Indo

Agra Indo Aubusson Rug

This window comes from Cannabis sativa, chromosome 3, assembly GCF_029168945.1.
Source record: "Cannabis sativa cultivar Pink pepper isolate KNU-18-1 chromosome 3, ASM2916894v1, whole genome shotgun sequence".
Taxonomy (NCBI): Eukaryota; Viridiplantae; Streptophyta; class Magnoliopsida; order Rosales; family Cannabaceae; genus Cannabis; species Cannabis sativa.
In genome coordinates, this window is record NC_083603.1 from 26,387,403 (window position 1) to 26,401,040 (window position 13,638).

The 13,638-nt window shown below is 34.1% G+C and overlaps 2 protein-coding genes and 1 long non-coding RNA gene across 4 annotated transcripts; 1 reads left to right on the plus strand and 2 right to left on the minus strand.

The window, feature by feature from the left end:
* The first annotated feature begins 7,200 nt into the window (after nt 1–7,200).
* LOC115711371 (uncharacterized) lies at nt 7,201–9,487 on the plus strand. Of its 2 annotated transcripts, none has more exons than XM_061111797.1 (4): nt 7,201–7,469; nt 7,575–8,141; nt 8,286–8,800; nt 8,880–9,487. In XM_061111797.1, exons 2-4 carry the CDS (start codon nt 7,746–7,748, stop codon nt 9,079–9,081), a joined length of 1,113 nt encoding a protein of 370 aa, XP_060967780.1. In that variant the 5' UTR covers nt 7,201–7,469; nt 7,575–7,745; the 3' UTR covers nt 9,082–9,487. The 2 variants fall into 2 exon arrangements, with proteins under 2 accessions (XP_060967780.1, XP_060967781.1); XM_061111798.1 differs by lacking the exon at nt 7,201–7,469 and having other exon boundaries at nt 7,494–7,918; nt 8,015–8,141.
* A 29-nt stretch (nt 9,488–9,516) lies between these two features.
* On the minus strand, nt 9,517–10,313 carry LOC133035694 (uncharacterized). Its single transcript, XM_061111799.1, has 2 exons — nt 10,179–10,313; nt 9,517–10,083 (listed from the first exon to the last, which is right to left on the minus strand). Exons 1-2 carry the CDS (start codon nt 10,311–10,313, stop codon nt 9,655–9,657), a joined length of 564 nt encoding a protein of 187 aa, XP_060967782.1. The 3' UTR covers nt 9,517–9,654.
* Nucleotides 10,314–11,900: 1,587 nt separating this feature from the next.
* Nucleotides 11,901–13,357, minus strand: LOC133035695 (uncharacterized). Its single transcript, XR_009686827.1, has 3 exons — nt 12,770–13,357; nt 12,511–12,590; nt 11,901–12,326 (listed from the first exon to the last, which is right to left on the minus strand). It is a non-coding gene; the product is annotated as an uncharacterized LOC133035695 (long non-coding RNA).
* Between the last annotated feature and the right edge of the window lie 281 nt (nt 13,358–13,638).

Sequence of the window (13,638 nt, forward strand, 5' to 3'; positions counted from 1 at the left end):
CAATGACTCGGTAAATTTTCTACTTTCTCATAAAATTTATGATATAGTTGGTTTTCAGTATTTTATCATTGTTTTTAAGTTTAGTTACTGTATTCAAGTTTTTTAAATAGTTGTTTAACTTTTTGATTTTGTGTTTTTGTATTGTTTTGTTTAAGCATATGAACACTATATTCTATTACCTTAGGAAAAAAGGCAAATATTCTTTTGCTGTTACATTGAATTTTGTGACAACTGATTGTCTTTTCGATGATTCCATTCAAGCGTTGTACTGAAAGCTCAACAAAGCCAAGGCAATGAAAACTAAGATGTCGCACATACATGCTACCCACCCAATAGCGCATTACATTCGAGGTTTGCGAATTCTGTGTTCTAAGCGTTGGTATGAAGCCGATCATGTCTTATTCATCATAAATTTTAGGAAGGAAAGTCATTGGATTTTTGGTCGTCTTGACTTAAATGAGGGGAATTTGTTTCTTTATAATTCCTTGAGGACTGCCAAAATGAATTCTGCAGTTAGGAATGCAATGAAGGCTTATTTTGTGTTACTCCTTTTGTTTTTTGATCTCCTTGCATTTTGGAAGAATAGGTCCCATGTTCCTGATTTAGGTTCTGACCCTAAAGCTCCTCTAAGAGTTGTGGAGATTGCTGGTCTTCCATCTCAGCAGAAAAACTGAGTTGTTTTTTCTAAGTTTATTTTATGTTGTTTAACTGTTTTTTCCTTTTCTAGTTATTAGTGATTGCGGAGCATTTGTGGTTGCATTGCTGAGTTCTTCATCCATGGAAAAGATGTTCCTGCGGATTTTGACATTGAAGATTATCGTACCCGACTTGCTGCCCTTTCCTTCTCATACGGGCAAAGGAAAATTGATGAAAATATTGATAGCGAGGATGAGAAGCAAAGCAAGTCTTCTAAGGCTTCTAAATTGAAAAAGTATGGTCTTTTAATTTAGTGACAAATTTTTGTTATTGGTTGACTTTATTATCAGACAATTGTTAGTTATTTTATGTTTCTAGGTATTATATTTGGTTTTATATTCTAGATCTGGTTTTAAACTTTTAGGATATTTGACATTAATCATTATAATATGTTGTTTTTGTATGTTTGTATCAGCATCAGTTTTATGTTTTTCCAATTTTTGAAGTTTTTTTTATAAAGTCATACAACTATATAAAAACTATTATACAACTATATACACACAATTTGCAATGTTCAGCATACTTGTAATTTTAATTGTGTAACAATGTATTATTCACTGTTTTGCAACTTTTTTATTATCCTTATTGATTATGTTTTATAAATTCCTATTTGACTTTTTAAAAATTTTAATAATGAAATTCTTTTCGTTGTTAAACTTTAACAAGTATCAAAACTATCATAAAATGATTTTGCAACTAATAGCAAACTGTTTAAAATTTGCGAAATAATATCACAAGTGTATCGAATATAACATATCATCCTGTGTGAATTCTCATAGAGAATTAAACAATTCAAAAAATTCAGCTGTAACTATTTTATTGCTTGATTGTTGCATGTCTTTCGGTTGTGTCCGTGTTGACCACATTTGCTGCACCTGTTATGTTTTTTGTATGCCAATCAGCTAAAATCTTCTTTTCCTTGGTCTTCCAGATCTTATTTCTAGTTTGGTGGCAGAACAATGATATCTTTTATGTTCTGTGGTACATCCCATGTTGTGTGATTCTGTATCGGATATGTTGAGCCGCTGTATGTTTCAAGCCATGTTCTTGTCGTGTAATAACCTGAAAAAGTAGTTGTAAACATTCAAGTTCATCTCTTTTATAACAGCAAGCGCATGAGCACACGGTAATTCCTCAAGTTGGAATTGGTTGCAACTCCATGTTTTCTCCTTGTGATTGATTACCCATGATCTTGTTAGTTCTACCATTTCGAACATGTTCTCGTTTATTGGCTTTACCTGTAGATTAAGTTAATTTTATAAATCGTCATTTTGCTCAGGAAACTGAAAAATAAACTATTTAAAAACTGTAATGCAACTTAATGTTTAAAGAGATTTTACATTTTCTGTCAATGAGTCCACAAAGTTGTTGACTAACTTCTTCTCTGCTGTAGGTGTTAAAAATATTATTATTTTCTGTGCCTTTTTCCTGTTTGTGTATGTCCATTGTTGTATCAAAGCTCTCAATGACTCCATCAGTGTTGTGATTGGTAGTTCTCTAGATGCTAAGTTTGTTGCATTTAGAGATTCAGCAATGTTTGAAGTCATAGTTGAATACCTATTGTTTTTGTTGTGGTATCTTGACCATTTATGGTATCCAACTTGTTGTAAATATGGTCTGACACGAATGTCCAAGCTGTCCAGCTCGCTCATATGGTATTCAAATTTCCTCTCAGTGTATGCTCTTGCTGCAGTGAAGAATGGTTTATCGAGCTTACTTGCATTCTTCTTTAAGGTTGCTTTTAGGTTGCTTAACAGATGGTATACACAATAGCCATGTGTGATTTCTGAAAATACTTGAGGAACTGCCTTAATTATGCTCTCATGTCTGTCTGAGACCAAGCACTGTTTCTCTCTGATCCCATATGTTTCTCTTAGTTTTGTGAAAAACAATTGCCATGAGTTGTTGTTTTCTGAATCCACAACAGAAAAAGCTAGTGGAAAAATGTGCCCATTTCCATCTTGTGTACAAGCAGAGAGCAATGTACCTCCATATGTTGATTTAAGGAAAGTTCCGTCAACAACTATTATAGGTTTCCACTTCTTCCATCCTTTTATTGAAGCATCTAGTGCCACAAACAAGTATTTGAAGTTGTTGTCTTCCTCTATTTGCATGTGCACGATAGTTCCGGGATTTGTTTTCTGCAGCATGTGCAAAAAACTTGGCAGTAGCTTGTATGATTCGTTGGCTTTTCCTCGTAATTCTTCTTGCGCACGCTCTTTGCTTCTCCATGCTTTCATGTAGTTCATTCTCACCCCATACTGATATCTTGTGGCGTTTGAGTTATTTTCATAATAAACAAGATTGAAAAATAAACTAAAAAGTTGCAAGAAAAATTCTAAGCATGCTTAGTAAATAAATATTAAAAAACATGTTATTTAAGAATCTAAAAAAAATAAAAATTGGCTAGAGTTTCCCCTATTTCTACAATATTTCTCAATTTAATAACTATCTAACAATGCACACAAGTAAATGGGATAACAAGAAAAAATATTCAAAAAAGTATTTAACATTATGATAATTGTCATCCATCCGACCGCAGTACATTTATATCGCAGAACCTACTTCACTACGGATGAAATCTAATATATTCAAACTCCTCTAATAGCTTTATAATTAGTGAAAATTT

Brief History of Agra Agras are desired for a certain look of age, rarity and the unique characters portrayed in them. For these reasons the Agra pieces are chosen by many collectors over several other Persian rugs. The town of Agra roughly twenty miles from Indo Pakistan border, produced some of the most collectable and desired rugs of all times. In the nineteenth century, the traditional deep indigo gave way to more subtle earth tones of coral, ivory, gray, and oleteenth century, the traditional deep indigo gave way to more subtle earth tones of coral, ivory, gray, and olive green. Frequently used as coverings for the floors of mosques, these large rugs also lent themselves to the export trades. During the Mughal period India reached the highest achievement in architecture, painting, and the art of carpet making. Many beautiful carpets were made by the Royal Ateliers. Often the Emperors themselves participated in weaving these rugs and specifying the colors and gave prizes for the best pieces, thus promoting the art of rug making. A few of these rugs are still around in the Victoria and Albert Museum, London, and the Metropolitan Museum in New York. One of the main reasons for these rugs to be considered beautiful and valuable are the colors used which are extracted from vegetables, rocks, fish, shell, etc. Different qualities of thin and thick wool is dyed and used in making these rugs to achieve a third dimension of movement in the pattern - the leaves sort of twisted side ways in the wind, the large flowers swaying in the air. These rugs are highly durable because of the type of wool used and the density of the thick pile. On an average theyweigh 50% more than other carpets. These carpets are modern antiques, the main difference with the old antique are the wear and tear, high prices and available sizes in good condition. These modern masterpieces are great investments in decorations and daily use; they mix well with modern furniture as well as antiques. It is a departure from the regular Persian rug with red and blue and center medallions. Once enjoyed by the Mughal emperors of the 16th and 17th century, these rugs are now available to anyone with good taste and decent purchasing power. read more